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Redress for Success: Using the Law to Enforce Your Rights as Women by Dana Shilling (Viking/Penguin (a simultaneous publication): $22.95, hardcover; $8.95, paperback; 323 pp.) : Gender Justice by David L. Kirp, Mark G. Yudof and Marlene Strong Franks (University of Chicago: $19.95; 240 pp.)

November 17, 1985|Laura J. Lederer | Lederer edited "Take Back the Night: Women on Pornography" ( Morrow/Bantam ) . She is the director of Social Concerns Programs at the L. J. Skaggs and Mary C. Skaggs Foundation in Oakland. and

Two new books on women and the law approach the subject from opposite ends of the spectrum. The first, "Redress for Success," by Dana Shilling, is billed as a "hard-hitting handbook, written from a feminist perspective," on taking legal action to obtain women's rights. The second, "Gender Justice," a combined effort of David L. Kirp, Mark G. Yudof and Marlene Strong Franks, is a philosophical treatise that suggests a new framework for gender-related policy in the United States.

Of the two books, Shilling's is by far the more useful. It is written to help a woman who is thinking about filing a suit to make an intelligent assessment of whether her grievance is legally enforceable, and if it is, how to be an informed client. It is chock full of detailed information on the law as it affects women's rights. Using fictionalized cases, Shilling examines recent gender-related legislation in sex discrimination, sexual harassment, non-employment discrimination (such as insurance suits, private clubs, sports discrimination), self-defense and domestic violence, women's health issues, pregnancy, childbirth and motherhood (including the thorny problems of test-tube and artificially inseminated babies and other new reproductive technologies), sterilization and abortion. Each chapter begins with a description of the kinds of legal problems that have arisen, and goes on to talk about the "road to the courthouse" (state agencies, nonprofit organizations, unions and private law firms that can be of help), "the smoking gun" (what a woman must prove to win her case), and "remedies" (damages, back pay, injunctions--any kind of in-court or out-of-court settlement).

Shilling has a clear, penetrating analysis of the inadequacies of our legal system, and presents in every instance strong, convincing representative cases that elucidate the law for any layperson. She does all this without losing her sense of humor. In fact, her presentation is a bit too bouncy. The book is filled with jokes, cutesy phrases and cliches that interfere with the important information she is trying to impart.

Shilling also can't resist throwing in extraneous, cynical or nasty comments such as "You pays your money and you takes your choice," or, following a description of why an opponent's legal fees are paid by the loser, "take that, you swine!," and so on. These remarks, along with occasional bad grammar, unhappy sentence structure, and the overall sarcastic tone of the book make reading it a real chore. Shilling, who is a graduate of Harvard Law School, clearly understands the law, but she is badly in need of a good editor and copy editor to bring her manuscript under control.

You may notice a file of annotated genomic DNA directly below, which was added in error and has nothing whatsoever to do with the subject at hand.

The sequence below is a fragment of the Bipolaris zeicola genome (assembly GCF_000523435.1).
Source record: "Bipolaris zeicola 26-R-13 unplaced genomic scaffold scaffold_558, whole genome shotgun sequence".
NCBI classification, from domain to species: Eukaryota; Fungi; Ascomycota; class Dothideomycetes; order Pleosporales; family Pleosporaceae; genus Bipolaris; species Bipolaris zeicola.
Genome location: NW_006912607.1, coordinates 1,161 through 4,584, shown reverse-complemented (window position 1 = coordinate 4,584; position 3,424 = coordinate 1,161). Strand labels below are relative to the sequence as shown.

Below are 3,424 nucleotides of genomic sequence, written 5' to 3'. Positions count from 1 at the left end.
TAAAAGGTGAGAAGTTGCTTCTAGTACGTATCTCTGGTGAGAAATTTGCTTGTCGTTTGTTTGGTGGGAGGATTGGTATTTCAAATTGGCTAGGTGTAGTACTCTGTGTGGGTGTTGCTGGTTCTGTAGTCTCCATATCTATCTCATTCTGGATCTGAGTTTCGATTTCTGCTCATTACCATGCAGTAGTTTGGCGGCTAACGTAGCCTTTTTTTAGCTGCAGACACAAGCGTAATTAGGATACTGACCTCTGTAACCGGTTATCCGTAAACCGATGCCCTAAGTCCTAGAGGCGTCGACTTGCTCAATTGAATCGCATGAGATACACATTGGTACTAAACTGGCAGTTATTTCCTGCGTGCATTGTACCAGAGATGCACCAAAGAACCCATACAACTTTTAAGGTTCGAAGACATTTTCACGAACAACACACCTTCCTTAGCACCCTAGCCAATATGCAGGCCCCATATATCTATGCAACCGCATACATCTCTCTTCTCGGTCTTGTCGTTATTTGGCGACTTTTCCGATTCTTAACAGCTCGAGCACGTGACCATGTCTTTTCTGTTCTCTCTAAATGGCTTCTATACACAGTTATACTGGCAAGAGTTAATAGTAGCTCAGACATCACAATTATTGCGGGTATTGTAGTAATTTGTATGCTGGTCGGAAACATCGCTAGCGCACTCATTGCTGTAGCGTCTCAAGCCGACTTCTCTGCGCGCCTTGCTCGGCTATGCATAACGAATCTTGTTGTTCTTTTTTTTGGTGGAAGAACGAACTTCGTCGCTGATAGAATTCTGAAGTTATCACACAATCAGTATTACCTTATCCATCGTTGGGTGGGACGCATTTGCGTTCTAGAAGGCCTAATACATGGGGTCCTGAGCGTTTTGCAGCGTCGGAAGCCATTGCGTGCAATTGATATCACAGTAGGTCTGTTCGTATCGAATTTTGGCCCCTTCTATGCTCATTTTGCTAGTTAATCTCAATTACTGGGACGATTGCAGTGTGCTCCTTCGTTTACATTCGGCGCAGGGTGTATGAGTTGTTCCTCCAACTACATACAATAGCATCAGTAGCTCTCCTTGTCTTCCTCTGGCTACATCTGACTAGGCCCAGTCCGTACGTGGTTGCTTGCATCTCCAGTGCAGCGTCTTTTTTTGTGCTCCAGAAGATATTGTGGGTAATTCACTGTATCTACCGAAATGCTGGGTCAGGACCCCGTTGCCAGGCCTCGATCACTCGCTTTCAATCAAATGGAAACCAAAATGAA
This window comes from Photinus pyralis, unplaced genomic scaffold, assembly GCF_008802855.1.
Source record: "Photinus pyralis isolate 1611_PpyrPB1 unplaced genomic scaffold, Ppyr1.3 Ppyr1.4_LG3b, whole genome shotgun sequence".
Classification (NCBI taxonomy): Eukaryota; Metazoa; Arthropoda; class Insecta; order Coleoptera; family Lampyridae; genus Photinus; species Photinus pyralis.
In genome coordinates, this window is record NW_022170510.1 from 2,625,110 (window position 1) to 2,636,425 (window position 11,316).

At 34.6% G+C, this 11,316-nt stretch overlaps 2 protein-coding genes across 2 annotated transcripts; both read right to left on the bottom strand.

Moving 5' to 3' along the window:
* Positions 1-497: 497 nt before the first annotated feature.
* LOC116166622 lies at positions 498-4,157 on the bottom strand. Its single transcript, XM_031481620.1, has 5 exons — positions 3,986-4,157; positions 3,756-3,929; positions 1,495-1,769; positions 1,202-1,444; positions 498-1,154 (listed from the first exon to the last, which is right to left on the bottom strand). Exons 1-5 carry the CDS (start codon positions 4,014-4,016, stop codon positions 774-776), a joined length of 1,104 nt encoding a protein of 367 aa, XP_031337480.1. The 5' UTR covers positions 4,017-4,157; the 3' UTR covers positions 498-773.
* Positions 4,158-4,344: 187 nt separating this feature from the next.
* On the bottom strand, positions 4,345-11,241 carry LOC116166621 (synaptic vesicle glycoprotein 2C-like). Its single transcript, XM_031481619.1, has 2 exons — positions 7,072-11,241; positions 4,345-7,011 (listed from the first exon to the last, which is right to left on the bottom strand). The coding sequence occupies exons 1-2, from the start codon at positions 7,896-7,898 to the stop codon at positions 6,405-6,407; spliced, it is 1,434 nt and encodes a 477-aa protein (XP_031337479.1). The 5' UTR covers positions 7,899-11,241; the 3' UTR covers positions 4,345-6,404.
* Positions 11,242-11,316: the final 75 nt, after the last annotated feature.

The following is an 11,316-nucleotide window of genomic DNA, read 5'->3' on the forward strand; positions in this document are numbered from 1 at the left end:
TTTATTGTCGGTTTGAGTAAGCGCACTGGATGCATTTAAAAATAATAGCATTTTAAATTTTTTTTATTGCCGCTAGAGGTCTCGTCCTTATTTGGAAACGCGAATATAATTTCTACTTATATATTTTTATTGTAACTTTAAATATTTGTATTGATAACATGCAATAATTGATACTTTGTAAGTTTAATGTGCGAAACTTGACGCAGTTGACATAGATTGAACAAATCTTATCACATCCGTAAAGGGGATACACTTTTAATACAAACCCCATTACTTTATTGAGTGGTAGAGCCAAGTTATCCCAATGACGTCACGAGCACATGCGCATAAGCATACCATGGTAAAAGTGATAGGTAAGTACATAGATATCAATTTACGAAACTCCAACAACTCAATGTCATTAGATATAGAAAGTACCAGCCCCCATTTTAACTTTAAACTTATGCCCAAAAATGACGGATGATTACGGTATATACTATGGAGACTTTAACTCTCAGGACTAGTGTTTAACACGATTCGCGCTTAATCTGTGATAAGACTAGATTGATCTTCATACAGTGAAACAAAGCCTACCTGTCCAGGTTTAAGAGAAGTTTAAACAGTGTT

Nonetheless, this book is helpful, and there may be those who would argue that the informal, joke-a-minute style is necessary when dealing with the complexities of our legal system. As Shilling says, "(t)he alleged purpose of law school is to teach a previously healthy person to think like a lawyer." If you agree with that statement, you may like this book.

"Gender Justice" has little to recommend it. The authors argue that "equality" is the wrong paradigm for development of gender-related laws and policies, for in demanding "equal rights," society may unwittingly force women (and men too) into new roles that will be as uncomfortable and unhappy as the ones in which we now find ourselves. The right paradigm, they suggest, is "liberty," which the authors claim will mean that each individual will be able to make choices more freely.

Unfortunately, this "liberty" paradigm is as problematic as the original equal-rights paradigm they want to scrap. First of all, what is liberty? The authors fall back on John Stuart Mill, who defines liberty in terms of individual choices made on the basis of self-interest. But women who have seen a battered wife stay in the home of the batterer have had to dig deeper than that.

The authors dismiss two decades of feminist scholarship and theory by lumping all feminist books and their authors in a category they call "leftist feminism," a sloppy, unacceptable term at best, an enormously offensive one at worst, and one that reveals the profound ignorance of the authors concerning feminist theory. The authors state that " . . . leftist feminists (do not) have much use for debates about policy." Since most of the gender-related policy that has emerged in the last 10 years has been a direct result of, and reaction to, the theories of sexual politics that were put forth by early feminists, this statement does a great disservice to the reader, and a greater disservice to the thousands of feminist academicians, lawyers, legislators, judges, philosophers, and social workers who have spent the last 10 years translating feminist theory into workable policy.

In the Acknowledgements to "Gender Justice," the authors declare that this book was more than a decade in the making. The footnotes, which refer mainly to books and cases from the early 1970s confirm that confession. Alas, in the area of gender-related policy, which has moved forward freely and with some furor, this book is already sadly out of date.

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